Integrating Spirit and Intellect
by: Marc Baer
God had spent a decade forging Oswald Chambers into a man free to be called. Thereafter his life was characterized by a deep desire to abandon everything for God’s sake and to encourage others to do the same. God first called Chambers to employ his gifts as an itinerant evangelist—in Britain, the United States, and Japan. Then in 1911 Chambers was led to found a Bible college in London. Chambers saw the school’s purpose as equipping students for whatever ministry God called them to by training them to think for themselves. During its brief existence the college shaped the lives of scores of students.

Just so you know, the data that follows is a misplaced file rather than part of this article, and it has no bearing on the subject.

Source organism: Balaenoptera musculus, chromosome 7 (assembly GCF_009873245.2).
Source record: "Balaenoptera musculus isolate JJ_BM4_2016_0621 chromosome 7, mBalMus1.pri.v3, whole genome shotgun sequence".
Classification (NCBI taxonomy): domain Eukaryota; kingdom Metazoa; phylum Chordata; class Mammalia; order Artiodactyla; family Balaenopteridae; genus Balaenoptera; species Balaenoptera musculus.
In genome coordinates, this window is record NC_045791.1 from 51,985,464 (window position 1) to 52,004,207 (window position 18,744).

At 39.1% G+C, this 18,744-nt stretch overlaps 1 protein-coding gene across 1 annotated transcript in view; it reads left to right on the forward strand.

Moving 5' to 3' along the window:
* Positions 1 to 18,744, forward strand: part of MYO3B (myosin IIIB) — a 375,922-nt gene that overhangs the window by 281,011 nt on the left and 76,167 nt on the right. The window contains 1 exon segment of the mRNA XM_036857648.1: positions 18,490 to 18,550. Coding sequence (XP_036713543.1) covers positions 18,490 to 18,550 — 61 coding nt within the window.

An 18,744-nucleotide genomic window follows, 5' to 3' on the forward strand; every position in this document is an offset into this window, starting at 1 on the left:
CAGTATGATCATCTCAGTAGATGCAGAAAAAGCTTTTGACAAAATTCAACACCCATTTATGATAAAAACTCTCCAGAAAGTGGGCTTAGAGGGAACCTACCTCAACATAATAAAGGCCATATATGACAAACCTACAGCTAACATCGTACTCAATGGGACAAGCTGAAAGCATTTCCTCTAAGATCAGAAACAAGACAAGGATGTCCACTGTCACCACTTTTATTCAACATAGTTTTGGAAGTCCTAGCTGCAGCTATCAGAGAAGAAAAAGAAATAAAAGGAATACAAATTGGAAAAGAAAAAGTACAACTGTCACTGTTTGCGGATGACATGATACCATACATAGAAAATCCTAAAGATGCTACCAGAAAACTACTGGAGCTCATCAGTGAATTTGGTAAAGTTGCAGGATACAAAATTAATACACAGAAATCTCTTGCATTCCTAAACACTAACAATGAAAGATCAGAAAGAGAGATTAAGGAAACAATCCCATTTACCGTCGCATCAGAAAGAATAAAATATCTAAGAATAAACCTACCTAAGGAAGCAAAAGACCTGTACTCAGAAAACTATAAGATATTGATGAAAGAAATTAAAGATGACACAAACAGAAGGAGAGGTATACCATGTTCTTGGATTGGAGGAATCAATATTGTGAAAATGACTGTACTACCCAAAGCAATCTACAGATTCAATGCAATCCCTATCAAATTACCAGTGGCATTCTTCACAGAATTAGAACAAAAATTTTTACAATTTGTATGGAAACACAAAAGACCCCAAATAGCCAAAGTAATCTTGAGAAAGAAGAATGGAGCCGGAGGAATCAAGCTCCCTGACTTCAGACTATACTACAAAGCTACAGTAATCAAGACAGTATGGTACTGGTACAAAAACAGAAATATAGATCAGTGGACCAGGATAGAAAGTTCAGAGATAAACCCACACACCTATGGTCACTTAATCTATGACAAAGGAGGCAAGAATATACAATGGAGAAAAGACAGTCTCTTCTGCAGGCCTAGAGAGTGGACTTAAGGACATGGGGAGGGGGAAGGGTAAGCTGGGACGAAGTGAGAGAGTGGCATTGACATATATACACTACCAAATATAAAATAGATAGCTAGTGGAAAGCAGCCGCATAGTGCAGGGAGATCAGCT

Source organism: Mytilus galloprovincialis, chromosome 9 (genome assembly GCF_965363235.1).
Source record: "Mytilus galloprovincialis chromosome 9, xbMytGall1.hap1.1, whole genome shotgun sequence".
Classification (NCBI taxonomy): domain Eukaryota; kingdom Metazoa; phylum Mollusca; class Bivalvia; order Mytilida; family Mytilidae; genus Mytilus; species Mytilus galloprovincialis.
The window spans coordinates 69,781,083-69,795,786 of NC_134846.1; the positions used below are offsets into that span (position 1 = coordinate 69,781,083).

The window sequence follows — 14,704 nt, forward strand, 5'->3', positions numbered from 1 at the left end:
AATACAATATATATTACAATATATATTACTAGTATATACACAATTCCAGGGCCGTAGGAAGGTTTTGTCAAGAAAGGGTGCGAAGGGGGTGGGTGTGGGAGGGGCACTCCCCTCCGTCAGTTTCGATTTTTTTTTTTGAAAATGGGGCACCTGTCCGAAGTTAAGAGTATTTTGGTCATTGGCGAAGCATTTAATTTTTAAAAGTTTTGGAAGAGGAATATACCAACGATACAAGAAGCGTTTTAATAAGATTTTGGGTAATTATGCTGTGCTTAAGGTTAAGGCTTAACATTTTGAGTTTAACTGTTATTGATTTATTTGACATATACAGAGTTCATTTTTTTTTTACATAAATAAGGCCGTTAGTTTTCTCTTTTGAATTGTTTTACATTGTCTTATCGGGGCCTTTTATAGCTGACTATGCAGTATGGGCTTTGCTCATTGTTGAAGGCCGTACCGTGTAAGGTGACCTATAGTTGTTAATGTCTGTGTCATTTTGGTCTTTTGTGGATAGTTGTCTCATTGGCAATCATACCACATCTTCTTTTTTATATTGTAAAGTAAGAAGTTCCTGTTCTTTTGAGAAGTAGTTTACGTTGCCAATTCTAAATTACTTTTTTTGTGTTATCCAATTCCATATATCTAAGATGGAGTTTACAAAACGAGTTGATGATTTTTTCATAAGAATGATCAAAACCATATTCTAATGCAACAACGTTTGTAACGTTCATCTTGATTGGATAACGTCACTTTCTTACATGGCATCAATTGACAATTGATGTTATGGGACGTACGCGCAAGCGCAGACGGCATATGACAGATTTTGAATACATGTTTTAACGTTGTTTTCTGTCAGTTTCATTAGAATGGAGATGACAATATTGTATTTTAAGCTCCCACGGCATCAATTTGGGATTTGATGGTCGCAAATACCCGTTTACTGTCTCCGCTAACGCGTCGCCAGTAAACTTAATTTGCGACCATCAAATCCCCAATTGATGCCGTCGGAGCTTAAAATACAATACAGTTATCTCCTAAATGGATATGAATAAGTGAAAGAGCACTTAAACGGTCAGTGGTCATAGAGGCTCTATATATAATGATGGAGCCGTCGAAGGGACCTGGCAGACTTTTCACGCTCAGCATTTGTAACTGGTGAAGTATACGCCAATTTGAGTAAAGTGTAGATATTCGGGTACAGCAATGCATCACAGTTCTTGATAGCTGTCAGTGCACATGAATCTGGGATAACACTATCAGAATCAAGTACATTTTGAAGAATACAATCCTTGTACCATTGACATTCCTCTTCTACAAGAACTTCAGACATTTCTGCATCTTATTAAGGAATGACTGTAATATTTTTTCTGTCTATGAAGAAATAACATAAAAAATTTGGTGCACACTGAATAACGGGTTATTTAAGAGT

But in 1915, one year after World War I began, Chambers heard a new calling, which took him to Egypt to serve as a YMCA chaplain. His approach to teaching soldiers—treating them as learners, like his students back in London, rather than as men who needed entertainment or distraction—appealed both to believers and doubters. What Oswald (and his wife Biddy) offered these young soldiers was human kindness in the form of food, conversation, stimulating lectures, counseling, and prayer. The Chambers touched the lives of tens of thousands of men. In Oswald’s final sermon, on October 14, 1917, he urged young people not to wait to enter into a relationship with their Creator. A month later he was dead. Tragic as it seemed at the time, this was not the end of the Chambers’ ministry.